Mailing lists as community channels - ugh

· by Steve · Read in about 4 min · (807 Words)

gnu_mailmanI’m not blogging as often these days; as you know I don’t traditionally ‘do’ short blog posts - in my book if something is worth blogging about, it’s worth making sure it holds together as an argument, and as a piece of writing generally - and a combined lack of time of anything I’m motivated (or permitted) to talk about has left the site a little  bereft of content. Luckily my OGRE Twitter is stocked with more frequent and less lovingly crafted status updates on what I’m doing there.

So, on to the title of the post. The Internet has been around for a while now, and has evolved rapidly, particularly in the last decade. And yet, particularly in academic and some open source developer circles, there is an attachment to a particularly creaky piece of technology that I can honestly say I do not share - the venerable mailing list.

Now, to clarify the context, I’m referring to the use of mailing lists for multilateral communication for an entire community, including newcomers, as opposed to a simple 1-way notification list (like we use for commit notifications for example). For N-way communication among a small group of core developers, all of whom will want to read every post, I can see the utility and convenience of a mailing list. But as a community communication channel, where people just want to drop in and drop out, I find it a staggeringly inefficient, awkward and archaic approach. I say this primarily as an occasional community member of various projects that use mailing lists, and therefore someone who has a specific interest in a mere subset of the discussions that go on - I have no time or desire to read every single thread, and indeed if I tried to do this for every project I have an interest in, I’d never get anything done. It’s hard enough to keep up with my own open source community!

The simple fact is that mailing lists have an all-or-nothing mindset that is woefully outdated for community interaction on the scale that the Internet has now grown to.  Subscribing means you get bombarded with every single discussion, either individually or in digests, which pretend to be useful but in fact aren’t, because while they cut down on the number of emails you get, it makes replying to specific posts a pain. If you want to read every single mail in the list, I’m sure they work fine - but most people outside the core group do not want to do this. Most members of the community just want to keep a closer eye on a few select threads of discussion that either affect or interest them, and to be able to search and browse through the rest easily - and the mailing list is a woefully inadequate, blunt instrument for this kind of task.

Sure, you can choose not to subscribe, and go through the archives, searching or browsing them. But you can do that with forums too, and there at least you have the advantage of categorised areas of interest, being able to follow certain people, and to watch certain threads. Mailing list archives have a single filter: date, and also lag by a number of hours dependent on the individual setup, so if you’re not subscribed, you get a lesser service.  Another technique is to subscribe completely but tell your email client to archive or filter things for you, so you can dip into your local replica at leisure. Horribly, horribly inefficient, but it does work.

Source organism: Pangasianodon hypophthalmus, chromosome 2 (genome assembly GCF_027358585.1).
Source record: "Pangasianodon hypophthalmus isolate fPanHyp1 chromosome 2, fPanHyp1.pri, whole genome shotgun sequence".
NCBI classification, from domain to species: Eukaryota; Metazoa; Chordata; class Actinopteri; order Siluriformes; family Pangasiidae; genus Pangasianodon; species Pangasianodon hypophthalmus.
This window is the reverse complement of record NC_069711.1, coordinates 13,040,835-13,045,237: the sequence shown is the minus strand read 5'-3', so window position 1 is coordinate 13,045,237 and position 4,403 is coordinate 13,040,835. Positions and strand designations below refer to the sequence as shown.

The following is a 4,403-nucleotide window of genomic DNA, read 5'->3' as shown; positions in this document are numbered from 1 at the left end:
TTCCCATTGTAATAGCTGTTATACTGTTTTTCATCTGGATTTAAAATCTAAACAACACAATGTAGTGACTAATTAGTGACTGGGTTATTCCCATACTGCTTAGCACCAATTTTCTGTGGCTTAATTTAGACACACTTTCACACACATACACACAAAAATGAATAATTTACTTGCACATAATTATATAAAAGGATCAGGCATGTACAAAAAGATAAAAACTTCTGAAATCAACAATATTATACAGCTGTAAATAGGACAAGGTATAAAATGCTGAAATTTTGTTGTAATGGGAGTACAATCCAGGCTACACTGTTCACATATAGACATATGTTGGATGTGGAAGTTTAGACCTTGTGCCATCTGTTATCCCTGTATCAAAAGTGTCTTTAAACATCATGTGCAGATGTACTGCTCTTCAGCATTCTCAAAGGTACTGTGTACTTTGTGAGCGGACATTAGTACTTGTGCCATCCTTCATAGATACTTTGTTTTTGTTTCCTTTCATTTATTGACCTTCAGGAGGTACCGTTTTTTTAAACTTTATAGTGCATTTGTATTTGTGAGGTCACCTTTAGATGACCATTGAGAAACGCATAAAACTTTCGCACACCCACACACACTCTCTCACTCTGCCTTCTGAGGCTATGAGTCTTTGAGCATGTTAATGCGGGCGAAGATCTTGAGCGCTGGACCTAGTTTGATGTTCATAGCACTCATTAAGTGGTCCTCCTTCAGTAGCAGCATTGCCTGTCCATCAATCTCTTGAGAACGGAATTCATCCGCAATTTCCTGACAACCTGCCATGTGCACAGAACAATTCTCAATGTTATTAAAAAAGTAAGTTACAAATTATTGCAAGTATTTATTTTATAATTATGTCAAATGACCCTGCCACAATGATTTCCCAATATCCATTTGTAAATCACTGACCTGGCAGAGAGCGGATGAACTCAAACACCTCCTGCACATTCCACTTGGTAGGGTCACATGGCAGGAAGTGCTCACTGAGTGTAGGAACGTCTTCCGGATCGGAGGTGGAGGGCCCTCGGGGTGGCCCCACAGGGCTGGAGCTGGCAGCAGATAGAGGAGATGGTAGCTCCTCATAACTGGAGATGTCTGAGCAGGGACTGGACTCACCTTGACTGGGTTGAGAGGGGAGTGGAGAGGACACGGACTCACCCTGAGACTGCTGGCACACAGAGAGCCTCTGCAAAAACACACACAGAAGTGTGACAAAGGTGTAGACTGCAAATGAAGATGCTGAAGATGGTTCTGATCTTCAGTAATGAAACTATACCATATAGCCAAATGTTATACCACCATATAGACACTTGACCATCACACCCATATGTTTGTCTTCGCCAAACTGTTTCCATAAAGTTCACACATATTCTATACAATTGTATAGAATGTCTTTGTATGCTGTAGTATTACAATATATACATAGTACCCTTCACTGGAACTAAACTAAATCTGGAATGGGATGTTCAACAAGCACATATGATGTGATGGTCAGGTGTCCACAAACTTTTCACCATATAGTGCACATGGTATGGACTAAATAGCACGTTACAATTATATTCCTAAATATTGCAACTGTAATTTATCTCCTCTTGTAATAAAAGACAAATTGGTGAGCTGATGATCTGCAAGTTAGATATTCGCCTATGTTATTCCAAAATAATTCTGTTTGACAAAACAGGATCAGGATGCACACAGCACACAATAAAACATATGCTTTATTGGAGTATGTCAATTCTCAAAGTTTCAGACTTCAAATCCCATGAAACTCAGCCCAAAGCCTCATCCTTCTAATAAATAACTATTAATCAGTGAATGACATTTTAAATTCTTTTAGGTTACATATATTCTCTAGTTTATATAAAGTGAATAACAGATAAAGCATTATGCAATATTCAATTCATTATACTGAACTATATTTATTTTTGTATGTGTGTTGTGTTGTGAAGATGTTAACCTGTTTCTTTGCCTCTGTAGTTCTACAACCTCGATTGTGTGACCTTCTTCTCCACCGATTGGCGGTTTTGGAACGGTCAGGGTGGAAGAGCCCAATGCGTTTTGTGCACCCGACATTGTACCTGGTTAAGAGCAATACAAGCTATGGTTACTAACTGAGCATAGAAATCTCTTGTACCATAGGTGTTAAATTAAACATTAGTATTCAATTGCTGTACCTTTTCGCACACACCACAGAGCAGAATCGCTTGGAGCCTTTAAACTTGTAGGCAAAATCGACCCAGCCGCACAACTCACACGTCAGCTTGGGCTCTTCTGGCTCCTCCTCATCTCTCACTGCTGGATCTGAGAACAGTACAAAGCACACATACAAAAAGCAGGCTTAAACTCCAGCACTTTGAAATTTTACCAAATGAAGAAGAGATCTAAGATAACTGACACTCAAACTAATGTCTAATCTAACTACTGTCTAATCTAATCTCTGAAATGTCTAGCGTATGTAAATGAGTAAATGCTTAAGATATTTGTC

Mailing lists worked in the 90’s when there were small groups of people who wanted to read everything being discussed, and when email was the primary form of communication between people. We’ve moved on. Forum systems and other flexible hosted systems are far superior in their ability to let you watch particular discussions (or all new posts) that you’re interested in and get told when there’s an update. Anyone can search them easily (internally or via Google) and there’s no archive lag. Maybe some people are worried about forum databases being lost, compared to inherently replicated mailing lists, but anyone worth their salt has a server backup strategy.  Honestly, any project that uses mailing lists as their only community discussion channel instantly puts me off getting involved in that community, because I know that as an occasional participant interested in only certain discussions, the experience is going to totally suck.

And, if you insist on loving your mailing lists approach so much, for goodness sake move to Google Groups. They’re still pretty basic, but at least there, those of us who have moved into the browser world can use an interface we find useful and productive, rather than being forced to use 20-30 year old technology designed to replicate posts around a university science department.